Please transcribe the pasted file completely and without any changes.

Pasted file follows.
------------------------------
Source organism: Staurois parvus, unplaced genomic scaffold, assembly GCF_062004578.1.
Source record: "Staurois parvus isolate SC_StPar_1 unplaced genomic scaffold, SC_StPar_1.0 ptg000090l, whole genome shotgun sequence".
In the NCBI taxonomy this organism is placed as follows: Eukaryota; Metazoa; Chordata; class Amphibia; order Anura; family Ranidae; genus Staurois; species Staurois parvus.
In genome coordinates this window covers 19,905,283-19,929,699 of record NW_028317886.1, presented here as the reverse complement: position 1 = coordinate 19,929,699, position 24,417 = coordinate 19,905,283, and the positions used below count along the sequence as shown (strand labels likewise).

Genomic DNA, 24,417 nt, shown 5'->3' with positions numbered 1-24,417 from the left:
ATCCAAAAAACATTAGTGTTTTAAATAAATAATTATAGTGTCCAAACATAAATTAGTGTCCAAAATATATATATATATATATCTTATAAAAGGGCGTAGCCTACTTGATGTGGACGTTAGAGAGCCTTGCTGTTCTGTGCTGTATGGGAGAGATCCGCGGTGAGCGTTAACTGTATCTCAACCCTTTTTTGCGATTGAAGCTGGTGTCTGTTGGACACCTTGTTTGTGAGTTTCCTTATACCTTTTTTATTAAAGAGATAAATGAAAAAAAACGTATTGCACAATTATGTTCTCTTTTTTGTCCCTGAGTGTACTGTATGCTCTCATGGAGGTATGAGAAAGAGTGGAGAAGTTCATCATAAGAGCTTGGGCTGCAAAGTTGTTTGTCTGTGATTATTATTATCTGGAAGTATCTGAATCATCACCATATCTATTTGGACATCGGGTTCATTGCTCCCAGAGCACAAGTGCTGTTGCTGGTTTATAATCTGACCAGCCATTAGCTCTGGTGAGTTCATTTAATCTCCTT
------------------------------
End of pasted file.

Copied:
Source organism: Staurois parvus, unplaced genomic scaffold, assembly GCF_062004578.1.
Source record: "Staurois parvus isolate SC_StPar_1 unplaced genomic scaffold, SC_StPar_1.0 ptg000090l, whole genome shotgun sequence".
In the NCBI taxonomy this organism is placed as follows: Eukaryota; Metazoa; Chordata; class Amphibia; order Anura; family Ranidae; genus Staurois; species Staurois parvus.
In genome coordinates this window covers 19,905,283-19,929,699 of record NW_028317886.1, presented here as the reverse complement: position 1 = coordinate 19,929,699, position 24,417 = coordinate 19,905,283, and the positions used below count along the sequence as shown (strand labels likewise).

Genomic DNA, 24,417 nt, shown 5'->3' with positions numbered 1-24,417 from the left:
ATCCAAAAAACATTAGTGTTTTAAATAAATAATTATAGTGTCCAAACATAAATTAGTGTCCAAAATATATATATATATATATCTTATAAAAGGGCGTAGCCTACTTGATGTGGACGTTAGAGAGCCTTGCTGTTCTGTGCTGTATGGGAGAGATCCGCGGTGAGCGTTAACTGTATCTCAACCCTTTTTTGCGATTGAAGCTGGTGTCTGTTGGACACCTTGTTTGTGAGTTTCCTTATACCTTTTTTATTAAAGAGATAAATGAAAAAAAACGTATTGCACAATTATGTTCTCTTTTTTGTCCCTGAGTGTACTGTATGCTCTCATGGAGGTATGAGAAAGAGTGGAGAAGTTCATCATAAGAGCTTGGGCTGCAAAGTTGTTTGTCTGTGATTATTATTATCTGGAAGTATCTGAATCATCACCATATCTATTTGGACATCGGGTTCATTGCTCCCAGAGCACAAGTGCTGTTGCTGGTTTATAATCTGACCAGCCATTAGCTCTGGTGAGTTCATTTAATCTCCTT